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I got the call that my grandmother was dying on a weekday afternoon. It was a sunny spring day, objectively beautiful. I studied the imposing Gothic church outside my apartment window as I listened to my father’s uncharacteristic silence. When he could finally speak, he told me a priest was on his way.
My grandmother had dementia, so the feeling of losing her wasn’t new. I didn’t ask why this moment was declared as the beginning of her dying. I ended the call and got in my car.
The drive to the senior living building where my grandmother lived on the Memory Care floor usually took twenty minutes. This trip, during rush hour, felt eternal. I wished I had the power to part the traffic, to hurry on through.
Don’t you understand? I would’ve said to all those strangers in their cars. A woman I have never been without is leaving forever, and I am stuck here with you.
I was nearly thirty, an age my girlhood self never pictured herself as. I didn’t have children, or even a partner, but I thought about it. I felt an open space in its absence. When my grandmother was my age, she had four sons and was pregnant with my father. Two more sons would come after. I tried to imagine how much space mothering seven children would take up. Not only would space be filled, it would be expanded. It would be something else entirely.
When I arrived at my grandmother’s small room, she was still alive. The priest finished last rites. Solemnly surrounding the bed were some of my grandmother’s sons, and some of their children, and some of their children’s children.
I didn’t know, yet, that she wouldn’t die that day. It would take her three days to die after eighty-six years of living. I would keep coming back.
My other grandparents passed away when I was young. During the nights of my childhood, I talked to their souls in Heaven. I prayed like a phone call. Okay, God, can you put Grandpa on? I’d whisper to the ceiling, watch the smooth beams of passing headlights turn into angels on the walls. I would pray to everyone I could think of and then I would lie there, wondering what more I could do, waiting for something to happen.
The lessons I learned in Catholic school made me believe everything made sense, even if I didn’t understand it. I believed the world was full of spirits who loved me but refused to show themselves to me—Santa Claus, Mary, St. Francis, the Easter Bunny. I communicated as fervently with the tooth fairy as I did with Jesus. But I was always alone at the end of the prayer. I was always a small, new human in a dark room, desperate for something to show itself to me.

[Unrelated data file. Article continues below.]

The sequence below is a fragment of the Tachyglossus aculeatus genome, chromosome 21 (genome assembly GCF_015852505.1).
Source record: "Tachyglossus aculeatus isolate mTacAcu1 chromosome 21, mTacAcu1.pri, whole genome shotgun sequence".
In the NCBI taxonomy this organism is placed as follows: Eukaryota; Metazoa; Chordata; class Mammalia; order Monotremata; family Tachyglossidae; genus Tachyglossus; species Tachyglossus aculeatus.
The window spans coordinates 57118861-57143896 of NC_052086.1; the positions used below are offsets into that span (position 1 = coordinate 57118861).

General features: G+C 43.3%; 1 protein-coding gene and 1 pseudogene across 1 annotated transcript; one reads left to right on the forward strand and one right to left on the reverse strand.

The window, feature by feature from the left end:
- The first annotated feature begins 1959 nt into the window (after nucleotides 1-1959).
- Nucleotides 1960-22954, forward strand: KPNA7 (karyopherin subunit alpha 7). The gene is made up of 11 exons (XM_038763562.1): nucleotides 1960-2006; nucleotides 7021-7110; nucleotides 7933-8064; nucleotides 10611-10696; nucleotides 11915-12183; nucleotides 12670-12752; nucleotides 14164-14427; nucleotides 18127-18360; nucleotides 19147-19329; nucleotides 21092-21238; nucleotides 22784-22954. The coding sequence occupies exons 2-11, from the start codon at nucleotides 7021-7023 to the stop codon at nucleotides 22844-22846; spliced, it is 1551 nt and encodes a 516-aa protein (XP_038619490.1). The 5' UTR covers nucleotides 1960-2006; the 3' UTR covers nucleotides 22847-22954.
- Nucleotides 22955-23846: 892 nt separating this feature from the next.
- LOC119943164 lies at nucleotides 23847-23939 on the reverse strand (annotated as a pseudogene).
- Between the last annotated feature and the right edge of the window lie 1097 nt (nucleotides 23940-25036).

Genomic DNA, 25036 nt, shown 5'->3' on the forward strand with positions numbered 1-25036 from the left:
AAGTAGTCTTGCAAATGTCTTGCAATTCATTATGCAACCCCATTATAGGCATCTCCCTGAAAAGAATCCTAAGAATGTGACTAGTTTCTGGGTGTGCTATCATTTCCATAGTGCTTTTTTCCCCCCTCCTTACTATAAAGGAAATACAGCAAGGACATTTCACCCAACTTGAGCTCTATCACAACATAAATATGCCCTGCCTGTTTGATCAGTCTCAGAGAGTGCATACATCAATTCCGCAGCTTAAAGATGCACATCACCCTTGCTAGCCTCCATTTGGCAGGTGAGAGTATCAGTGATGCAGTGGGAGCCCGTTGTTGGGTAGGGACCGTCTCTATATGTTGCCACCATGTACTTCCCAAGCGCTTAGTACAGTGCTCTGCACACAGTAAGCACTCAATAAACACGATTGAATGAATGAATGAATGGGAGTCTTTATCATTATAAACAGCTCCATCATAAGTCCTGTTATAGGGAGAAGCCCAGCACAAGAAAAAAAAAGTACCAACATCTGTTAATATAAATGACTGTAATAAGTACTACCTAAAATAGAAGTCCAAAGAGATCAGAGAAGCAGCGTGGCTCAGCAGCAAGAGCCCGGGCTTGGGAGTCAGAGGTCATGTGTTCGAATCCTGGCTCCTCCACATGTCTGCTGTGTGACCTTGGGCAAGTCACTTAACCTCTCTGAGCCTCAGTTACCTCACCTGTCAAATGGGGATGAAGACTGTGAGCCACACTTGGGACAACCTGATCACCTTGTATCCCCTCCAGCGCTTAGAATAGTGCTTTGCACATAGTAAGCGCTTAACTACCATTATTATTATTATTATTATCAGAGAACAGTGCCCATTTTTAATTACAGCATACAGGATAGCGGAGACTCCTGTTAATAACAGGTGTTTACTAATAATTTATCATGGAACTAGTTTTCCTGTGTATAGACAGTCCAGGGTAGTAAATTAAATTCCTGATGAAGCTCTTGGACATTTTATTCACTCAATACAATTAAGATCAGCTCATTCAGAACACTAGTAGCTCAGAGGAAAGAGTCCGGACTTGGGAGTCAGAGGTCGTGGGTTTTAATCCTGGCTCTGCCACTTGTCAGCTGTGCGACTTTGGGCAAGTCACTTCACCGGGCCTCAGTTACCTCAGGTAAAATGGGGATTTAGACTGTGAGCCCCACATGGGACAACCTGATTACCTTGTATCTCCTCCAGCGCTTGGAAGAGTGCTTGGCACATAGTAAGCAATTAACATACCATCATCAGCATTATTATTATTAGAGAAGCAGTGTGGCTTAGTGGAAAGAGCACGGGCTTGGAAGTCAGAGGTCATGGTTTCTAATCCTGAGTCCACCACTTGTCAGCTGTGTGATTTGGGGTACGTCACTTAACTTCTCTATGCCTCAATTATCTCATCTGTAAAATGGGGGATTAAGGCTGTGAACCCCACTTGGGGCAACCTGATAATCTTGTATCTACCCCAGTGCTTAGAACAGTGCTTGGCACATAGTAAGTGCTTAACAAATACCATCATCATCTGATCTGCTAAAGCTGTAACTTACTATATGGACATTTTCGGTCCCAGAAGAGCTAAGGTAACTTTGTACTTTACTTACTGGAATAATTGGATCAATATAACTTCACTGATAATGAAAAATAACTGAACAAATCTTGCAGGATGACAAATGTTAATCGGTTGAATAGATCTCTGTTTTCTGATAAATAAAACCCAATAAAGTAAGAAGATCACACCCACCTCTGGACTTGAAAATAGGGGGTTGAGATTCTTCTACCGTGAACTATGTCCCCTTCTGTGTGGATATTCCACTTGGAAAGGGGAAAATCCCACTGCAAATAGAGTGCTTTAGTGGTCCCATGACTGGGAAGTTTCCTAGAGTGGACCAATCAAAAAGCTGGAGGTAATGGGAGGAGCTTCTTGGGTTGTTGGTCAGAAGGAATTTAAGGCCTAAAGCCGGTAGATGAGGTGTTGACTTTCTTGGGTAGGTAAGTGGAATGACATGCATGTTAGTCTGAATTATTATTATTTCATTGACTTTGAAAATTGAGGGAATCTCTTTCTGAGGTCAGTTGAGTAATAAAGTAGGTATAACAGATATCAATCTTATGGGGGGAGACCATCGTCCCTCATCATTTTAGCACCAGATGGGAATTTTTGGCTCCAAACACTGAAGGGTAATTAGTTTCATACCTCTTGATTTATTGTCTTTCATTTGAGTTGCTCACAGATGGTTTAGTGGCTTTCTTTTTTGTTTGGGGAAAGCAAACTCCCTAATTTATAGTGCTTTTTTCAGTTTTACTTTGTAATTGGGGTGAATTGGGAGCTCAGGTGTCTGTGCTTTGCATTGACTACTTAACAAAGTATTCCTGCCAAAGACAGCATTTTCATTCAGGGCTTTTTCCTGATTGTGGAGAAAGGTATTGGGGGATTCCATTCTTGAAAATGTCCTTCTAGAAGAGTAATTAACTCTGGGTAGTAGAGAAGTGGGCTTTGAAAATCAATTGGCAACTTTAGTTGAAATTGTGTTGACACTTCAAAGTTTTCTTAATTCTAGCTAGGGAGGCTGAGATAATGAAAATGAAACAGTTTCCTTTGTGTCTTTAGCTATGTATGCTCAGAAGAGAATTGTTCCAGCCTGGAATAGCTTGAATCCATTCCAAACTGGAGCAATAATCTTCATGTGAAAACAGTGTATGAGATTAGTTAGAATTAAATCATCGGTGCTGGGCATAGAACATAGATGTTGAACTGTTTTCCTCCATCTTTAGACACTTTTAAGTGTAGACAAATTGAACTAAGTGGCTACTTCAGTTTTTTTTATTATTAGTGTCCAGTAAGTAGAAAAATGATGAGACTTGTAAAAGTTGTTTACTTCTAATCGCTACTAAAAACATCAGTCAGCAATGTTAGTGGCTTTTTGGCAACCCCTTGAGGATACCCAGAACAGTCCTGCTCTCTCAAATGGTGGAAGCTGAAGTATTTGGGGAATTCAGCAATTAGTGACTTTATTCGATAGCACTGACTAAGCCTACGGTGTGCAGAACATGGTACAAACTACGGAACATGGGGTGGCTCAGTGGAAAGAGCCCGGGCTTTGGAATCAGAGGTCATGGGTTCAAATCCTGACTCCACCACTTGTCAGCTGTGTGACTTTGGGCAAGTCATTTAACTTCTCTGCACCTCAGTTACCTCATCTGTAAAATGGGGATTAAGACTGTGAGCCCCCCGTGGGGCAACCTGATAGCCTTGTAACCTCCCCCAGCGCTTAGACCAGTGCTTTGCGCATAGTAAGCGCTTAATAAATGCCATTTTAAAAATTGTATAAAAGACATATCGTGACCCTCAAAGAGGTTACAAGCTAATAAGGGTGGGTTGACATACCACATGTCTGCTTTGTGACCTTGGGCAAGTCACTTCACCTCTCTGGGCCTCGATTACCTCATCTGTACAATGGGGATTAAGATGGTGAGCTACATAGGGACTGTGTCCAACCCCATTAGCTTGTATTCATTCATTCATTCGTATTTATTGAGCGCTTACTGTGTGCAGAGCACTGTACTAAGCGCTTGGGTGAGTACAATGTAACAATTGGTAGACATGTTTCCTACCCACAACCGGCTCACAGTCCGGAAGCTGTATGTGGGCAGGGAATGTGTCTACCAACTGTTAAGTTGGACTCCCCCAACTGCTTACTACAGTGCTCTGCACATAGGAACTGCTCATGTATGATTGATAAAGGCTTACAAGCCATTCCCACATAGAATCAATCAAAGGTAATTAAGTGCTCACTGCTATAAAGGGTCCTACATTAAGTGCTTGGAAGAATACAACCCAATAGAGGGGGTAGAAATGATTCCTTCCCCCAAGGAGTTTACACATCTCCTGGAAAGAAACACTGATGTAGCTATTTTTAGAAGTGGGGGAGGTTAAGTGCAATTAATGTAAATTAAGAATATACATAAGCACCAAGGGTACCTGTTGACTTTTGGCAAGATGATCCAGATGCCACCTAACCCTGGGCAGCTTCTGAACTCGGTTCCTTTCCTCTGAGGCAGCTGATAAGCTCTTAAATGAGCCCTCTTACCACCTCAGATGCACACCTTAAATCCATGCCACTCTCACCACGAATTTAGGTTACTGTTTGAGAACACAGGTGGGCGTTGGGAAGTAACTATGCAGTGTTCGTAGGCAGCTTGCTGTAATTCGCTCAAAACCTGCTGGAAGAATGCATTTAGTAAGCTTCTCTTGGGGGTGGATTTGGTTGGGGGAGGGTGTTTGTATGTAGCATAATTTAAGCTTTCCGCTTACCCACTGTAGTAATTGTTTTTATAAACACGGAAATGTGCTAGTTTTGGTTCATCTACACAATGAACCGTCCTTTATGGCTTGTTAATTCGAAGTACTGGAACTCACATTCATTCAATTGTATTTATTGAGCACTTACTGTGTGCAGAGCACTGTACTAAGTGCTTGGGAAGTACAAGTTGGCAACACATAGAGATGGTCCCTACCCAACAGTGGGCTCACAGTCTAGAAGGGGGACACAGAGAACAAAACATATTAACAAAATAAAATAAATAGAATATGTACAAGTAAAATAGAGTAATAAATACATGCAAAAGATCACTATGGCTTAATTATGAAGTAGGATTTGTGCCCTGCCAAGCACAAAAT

One night when I was around six years old, I awoke from a night terror and everything I saw was red, like a screen of flames was over my vision.
I stumbled through the redness into my parents’ room.
“You just had a bad dream,” my tired mother said. My father made room, and I crawled into the bed between them. Both slept. I tried to explain: “It’s still happening.” But my parents were exhausted and in the middle of dreams of their own, or maybe just claiming their own moments of space.
I didn’t know at the time—and, I’m sure, neither did my parents—that sometimes small children experience hallucinations along with night terrors, a result of their little brains going through growing pains. I didn’t know that it was normal even though it was terrifying, that so much of being alive would be this way.
I didn’t know how to say I needed someone to hold my hand.
My grandmother was always surrounded by people. Her life was intertwined in the lives of her seven sons and their families, friends, and friends of friends of friends. Every Sunday growing up, I’d chat with her next to the piles of obituaries and lipsticks on her kitchen table. Kids swooped through the room and my uncles leaned against the counters, chatting about their high school days while their wives prepared food. Vikings games blasted from the living room, where cousins and more uncles swarmed the TV. My conversations with my grandmother were light, giggly, constantly interrupted.
If the large, loud families I had on both sides of my family tree—my father one of seven, my mother the youngest of nine—did anything to shape my identity, it was to make me shy, polite, observant. I cautiously grew up under the umbrellas of booming personalities. Uncles whose jokes were for a thicker skin than mine, aunts who demanded order and gossiped in tense whispers over kitchen counters. Some were gregarious and others had built thick walls around themselves. It was a strange, swirling storm of conflicting energies—to little me, god-like personalities clashing into cosmic chaos.